London boroughs should be allowed to set up combined authorities, the Society of London Treasurers has said.
A report by the group – Capitalising on the Boroughs – said new forms of governance would be required in London to implement the type of greater fiscal devolution that was being widely discussed following the Scottish referendum.
But local government minister Kris Hopkins has questioned the proposal, saying an additional tier of governance ‘does not make sense’ for the capital.
Report author Chris Naylor, chief operating officer and director of finance at Barnet LBC, told LGC: “It’s almost as if the policy zeitgeist is that we have sorted governance out in London and if you are in Manchester, what you want is what London has got.
“That is understandable, in a way. But that assumes that the combined authority in London is the Greater London Authority.
“The point we are making is that if you look at growth opportunities and the governance of those opportunities, someone is borrowing some money, investing that money and managing the returns.
“There are only two levels of authority in London at present that can do that, which are the GLA or an individual London borough.
“This implies that the opportunities are only at the whole of London level, or they exist within the boundaries of an individual London borough. Our report is saying that there are some instances where that opportunity will exist on a cross-borough basis.”
An example, said Mr Naylor, would have been if the Brent Cross shopping centre had been located on a cross-borough site, requiring different boroughs to act together on site development, transport and regeneration.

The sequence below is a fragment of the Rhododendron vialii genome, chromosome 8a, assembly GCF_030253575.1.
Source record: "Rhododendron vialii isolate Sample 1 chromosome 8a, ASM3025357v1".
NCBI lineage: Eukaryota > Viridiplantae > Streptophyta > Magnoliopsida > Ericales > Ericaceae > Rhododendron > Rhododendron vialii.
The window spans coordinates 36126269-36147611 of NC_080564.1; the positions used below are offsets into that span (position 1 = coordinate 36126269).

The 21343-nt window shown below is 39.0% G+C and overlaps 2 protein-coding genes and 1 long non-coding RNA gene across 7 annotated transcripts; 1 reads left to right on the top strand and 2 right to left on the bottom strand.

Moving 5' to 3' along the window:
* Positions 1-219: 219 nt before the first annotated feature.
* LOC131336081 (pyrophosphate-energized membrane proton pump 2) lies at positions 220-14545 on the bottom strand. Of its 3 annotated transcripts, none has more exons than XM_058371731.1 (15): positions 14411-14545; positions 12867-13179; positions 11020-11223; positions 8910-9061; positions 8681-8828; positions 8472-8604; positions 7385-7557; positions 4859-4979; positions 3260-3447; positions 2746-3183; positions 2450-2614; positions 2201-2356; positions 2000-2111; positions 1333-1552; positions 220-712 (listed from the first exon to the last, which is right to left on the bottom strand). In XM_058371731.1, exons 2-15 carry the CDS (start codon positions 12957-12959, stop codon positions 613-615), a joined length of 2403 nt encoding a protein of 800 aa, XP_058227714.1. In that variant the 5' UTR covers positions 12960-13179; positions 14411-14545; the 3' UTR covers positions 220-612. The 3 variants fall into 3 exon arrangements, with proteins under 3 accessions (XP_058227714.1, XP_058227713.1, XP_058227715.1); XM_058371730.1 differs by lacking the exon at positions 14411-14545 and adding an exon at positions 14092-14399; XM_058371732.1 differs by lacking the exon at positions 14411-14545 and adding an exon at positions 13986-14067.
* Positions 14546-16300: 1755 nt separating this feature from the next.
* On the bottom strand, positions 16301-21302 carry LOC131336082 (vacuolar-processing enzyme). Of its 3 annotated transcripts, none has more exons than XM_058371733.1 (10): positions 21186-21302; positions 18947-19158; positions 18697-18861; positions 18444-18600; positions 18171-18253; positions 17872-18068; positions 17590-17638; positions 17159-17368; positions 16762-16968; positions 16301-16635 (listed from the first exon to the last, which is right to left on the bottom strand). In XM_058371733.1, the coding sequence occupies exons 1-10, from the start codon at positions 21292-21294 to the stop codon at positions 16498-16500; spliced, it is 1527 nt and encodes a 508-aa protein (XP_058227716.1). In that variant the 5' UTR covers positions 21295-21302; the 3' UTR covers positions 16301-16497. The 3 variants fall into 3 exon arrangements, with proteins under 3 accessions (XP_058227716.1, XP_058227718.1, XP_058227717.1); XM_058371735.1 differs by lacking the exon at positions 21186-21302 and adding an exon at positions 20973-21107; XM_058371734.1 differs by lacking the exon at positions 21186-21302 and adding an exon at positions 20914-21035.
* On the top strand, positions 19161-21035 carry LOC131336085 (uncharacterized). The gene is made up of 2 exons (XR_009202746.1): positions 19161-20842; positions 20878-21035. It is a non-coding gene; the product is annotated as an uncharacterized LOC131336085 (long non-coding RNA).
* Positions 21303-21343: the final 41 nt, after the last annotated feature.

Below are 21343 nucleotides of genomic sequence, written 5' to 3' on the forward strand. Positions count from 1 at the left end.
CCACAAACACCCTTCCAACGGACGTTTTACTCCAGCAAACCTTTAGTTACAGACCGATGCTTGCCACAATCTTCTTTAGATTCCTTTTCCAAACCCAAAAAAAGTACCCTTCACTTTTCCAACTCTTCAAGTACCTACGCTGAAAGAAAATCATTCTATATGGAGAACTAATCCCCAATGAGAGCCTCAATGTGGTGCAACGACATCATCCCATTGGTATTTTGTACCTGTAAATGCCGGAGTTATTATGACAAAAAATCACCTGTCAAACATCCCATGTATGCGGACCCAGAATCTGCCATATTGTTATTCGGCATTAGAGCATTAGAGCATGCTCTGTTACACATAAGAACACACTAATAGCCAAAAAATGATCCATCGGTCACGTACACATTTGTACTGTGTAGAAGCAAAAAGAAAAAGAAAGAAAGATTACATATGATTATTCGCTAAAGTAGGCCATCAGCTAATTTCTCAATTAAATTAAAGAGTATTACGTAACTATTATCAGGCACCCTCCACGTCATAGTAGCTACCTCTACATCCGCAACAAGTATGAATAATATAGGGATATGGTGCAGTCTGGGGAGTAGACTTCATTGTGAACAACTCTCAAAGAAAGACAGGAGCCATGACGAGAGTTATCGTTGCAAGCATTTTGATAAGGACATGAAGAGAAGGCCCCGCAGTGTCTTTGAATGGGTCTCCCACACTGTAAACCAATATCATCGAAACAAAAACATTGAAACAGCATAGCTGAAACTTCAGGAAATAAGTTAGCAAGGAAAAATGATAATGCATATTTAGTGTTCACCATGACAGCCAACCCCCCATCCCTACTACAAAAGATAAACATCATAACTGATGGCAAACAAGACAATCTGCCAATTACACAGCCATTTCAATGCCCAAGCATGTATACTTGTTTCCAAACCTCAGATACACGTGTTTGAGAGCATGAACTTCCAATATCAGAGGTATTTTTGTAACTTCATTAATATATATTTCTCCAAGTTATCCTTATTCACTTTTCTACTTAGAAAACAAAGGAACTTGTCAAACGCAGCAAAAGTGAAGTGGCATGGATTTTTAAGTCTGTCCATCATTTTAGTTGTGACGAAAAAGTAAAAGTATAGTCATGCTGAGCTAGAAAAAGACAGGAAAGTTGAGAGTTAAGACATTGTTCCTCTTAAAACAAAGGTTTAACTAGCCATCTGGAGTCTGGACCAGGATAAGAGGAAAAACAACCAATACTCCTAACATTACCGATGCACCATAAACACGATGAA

He added that the speed at which discussions were taking place on fiscal devolution made it urgent to resolve the issue of combined authority arrangements in London.
However, local government minister Kris Hopkins said he disagreed with the approach.
“The government is supportive of more joint working across London boroughs, especially after such locally led successes such as the tri-borough initiative,” he said.
“London already has an upper tier of local government in the form of the Greater London Authority, so inserting an additional combined authority tier does not make sense.
“But we are open to representations on how the likes of boroughs, London Councils and the GLA, and indeed other London public services, can better work together to save money and improve frontline services.”
The Local Democracy, Economic Development and Construction Act 2009 allows the communities secretary to approve combined authorities where councils believe they will facilitate joint working on such matters as transport, regeneration and economic development. However, the legislation excludes London.
Combined authorities have been set up in the north-east, Merseyside, South Yorkshire, West Yorkshire and Greater Manchester.